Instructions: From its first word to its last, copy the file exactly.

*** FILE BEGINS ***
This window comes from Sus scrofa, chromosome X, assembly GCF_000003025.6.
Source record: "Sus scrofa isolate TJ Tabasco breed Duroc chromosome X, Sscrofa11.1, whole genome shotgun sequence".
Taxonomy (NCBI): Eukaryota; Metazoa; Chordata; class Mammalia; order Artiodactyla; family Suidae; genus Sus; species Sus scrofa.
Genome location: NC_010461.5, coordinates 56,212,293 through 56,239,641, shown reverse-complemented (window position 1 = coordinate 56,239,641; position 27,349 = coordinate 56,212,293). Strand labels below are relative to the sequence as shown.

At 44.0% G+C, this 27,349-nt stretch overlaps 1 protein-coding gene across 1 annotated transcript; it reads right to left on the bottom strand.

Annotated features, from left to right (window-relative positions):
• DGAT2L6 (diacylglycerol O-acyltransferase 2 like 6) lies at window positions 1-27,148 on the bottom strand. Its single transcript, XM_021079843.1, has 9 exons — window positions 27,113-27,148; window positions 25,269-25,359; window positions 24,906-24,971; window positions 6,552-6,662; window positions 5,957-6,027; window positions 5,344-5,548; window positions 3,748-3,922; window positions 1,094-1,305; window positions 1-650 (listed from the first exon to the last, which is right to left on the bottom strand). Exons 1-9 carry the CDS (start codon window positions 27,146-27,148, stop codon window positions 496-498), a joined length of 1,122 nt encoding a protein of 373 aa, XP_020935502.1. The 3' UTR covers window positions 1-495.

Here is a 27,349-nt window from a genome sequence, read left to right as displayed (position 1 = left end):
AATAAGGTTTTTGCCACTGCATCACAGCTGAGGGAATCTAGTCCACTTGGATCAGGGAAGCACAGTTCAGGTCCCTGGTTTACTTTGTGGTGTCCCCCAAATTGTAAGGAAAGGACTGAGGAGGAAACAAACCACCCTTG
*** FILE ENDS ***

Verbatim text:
This window comes from Sus scrofa, chromosome X, assembly GCF_000003025.6.
Source record: "Sus scrofa isolate TJ Tabasco breed Duroc chromosome X, Sscrofa11.1, whole genome shotgun sequence".
Taxonomy (NCBI): Eukaryota; Metazoa; Chordata; class Mammalia; order Artiodactyla; family Suidae; genus Sus; species Sus scrofa.
Genome location: NC_010461.5, coordinates 56,212,293 through 56,239,641, shown reverse-complemented (window position 1 = coordinate 56,239,641; position 27,349 = coordinate 56,212,293). Strand labels below are relative to the sequence as shown.

At 44.0% G+C, this 27,349-nt stretch overlaps 1 protein-coding gene across 1 annotated transcript; it reads right to left on the bottom strand.

Annotated features, from left to right (window-relative positions):
• DGAT2L6 (diacylglycerol O-acyltransferase 2 like 6) lies at window positions 1-27,148 on the bottom strand. Its single transcript, XM_021079843.1, has 9 exons — window positions 27,113-27,148; window positions 25,269-25,359; window positions 24,906-24,971; window positions 6,552-6,662; window positions 5,957-6,027; window positions 5,344-5,548; window positions 3,748-3,922; window positions 1,094-1,305; window positions 1-650 (listed from the first exon to the last, which is right to left on the bottom strand). Exons 1-9 carry the CDS (start codon window positions 27,146-27,148, stop codon window positions 496-498), a joined length of 1,122 nt encoding a protein of 373 aa, XP_020935502.1. The 3' UTR covers window positions 1-495.

Here is a 27,349-nt window from a genome sequence, read left to right as displayed (position 1 = left end):
AATAAGGTTTTTGCCACTGCATCACAGCTGAGGGAATCTAGTCCACTTGGATCAGGGAAGCACAGTTCAGGTCCCTGGTTTACTTTGTGGTGTCCCCCAAATTGTAAGGAAAGGACTGAGGAGGAAACAAACCACCCTTG